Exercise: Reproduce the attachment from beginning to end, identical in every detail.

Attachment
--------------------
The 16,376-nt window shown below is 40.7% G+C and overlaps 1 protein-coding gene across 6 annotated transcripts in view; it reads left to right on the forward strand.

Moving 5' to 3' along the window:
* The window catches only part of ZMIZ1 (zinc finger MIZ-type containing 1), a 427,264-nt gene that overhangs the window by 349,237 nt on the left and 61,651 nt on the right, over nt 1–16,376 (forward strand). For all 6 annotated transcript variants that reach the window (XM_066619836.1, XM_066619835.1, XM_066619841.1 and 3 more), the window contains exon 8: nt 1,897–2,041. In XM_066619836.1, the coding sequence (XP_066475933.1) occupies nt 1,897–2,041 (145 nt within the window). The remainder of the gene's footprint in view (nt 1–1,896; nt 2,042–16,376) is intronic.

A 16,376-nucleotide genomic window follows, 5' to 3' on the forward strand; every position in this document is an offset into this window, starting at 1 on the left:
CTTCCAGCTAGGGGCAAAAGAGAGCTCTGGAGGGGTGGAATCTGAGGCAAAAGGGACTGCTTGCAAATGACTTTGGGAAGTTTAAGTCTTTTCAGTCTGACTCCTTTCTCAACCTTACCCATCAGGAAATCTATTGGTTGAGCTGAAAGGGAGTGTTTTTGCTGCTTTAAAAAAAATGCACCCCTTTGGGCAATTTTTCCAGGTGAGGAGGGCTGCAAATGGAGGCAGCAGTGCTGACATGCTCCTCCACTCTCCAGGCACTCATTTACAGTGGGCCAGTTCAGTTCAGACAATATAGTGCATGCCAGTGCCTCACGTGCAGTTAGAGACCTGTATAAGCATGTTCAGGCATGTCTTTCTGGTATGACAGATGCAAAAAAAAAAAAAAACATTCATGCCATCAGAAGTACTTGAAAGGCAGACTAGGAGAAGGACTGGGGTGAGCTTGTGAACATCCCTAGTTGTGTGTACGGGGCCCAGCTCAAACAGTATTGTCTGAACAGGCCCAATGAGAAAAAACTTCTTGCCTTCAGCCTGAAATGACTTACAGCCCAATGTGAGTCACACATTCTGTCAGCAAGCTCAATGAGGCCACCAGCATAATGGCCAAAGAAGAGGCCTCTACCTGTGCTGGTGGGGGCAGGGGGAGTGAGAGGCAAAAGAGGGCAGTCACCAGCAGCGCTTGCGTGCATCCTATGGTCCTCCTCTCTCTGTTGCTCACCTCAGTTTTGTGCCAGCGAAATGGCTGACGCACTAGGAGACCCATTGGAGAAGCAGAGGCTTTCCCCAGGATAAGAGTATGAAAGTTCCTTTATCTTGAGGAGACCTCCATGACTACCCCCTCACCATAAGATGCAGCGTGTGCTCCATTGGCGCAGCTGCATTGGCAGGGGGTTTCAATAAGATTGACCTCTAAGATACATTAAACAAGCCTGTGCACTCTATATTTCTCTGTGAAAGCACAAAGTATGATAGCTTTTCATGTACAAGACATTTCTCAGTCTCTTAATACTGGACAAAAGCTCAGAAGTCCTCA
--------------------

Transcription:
The 16,376-nt window shown below is 40.7% G+C and overlaps 1 protein-coding gene across 6 annotated transcripts in view; it reads left to right on the forward strand.

Moving 5' to 3' along the window:
* The window catches only part of ZMIZ1 (zinc finger MIZ-type containing 1), a 427,264-nt gene that overhangs the window by 349,237 nt on the left and 61,651 nt on the right, over nt 1–16,376 (forward strand). For all 6 annotated transcript variants that reach the window (XM_066619836.1, XM_066619835.1, XM_066619841.1 and 3 more), the window contains exon 8: nt 1,897–2,041. In XM_066619836.1, the coding sequence (XP_066475933.1) occupies nt 1,897–2,041 (145 nt within the window). The remainder of the gene's footprint in view (nt 1–1,896; nt 2,042–16,376) is intronic.

A 16,376-nucleotide genomic window follows, 5' to 3' on the forward strand; every position in this document is an offset into this window, starting at 1 on the left:
CTTCCAGCTAGGGGCAAAAGAGAGCTCTGGAGGGGTGGAATCTGAGGCAAAAGGGACTGCTTGCAAATGACTTTGGGAAGTTTAAGTCTTTTCAGTCTGACTCCTTTCTCAACCTTACCCATCAGGAAATCTATTGGTTGAGCTGAAAGGGAGTGTTTTTGCTGCTTTAAAAAAAATGCACCCCTTTGGGCAATTTTTCCAGGTGAGGAGGGCTGCAAATGGAGGCAGCAGTGCTGACATGCTCCTCCACTCTCCAGGCACTCATTTACAGTGGGCCAGTTCAGTTCAGACAATATAGTGCATGCCAGTGCCTCACGTGCAGTTAGAGACCTGTATAAGCATGTTCAGGCATGTCTTTCTGGTATGACAGATGCAAAAAAAAAAAAAAACATTCATGCCATCAGAAGTACTTGAAAGGCAGACTAGGAGAAGGACTGGGGTGAGCTTGTGAACATCCCTAGTTGTGTGTACGGGGCCCAGCTCAAACAGTATTGTCTGAACAGGCCCAATGAGAAAAAACTTCTTGCCTTCAGCCTGAAATGACTTACAGCCCAATGTGAGTCACACATTCTGTCAGCAAGCTCAATGAGGCCACCAGCATAATGGCCAAAGAAGAGGCCTCTACCTGTGCTGGTGGGGGCAGGGGGAGTGAGAGGCAAAAGAGGGCAGTCACCAGCAGCGCTTGCGTGCATCCTATGGTCCTCCTCTCTCTGTTGCTCACCTCAGTTTTGTGCCAGCGAAATGGCTGACGCACTAGGAGACCCATTGGAGAAGCAGAGGCTTTCCCCAGGATAAGAGTATGAAAGTTCCTTTATCTTGAGGAGACCTCCATGACTACCCCCTCACCATAAGATGCAGCGTGTGCTCCATTGGCGCAGCTGCATTGGCAGGGGGTTTCAATAAGATTGACCTCTAAGATACATTAAACAAGCCTGTGCACTCTATATTTCTCTGTGAAAGCACAAAGTATGATAGCTTTTCATGTACAAGACATTTCTCAGTCTCTTAATACTGGACAAAAGCTCAGAAGTCCTCA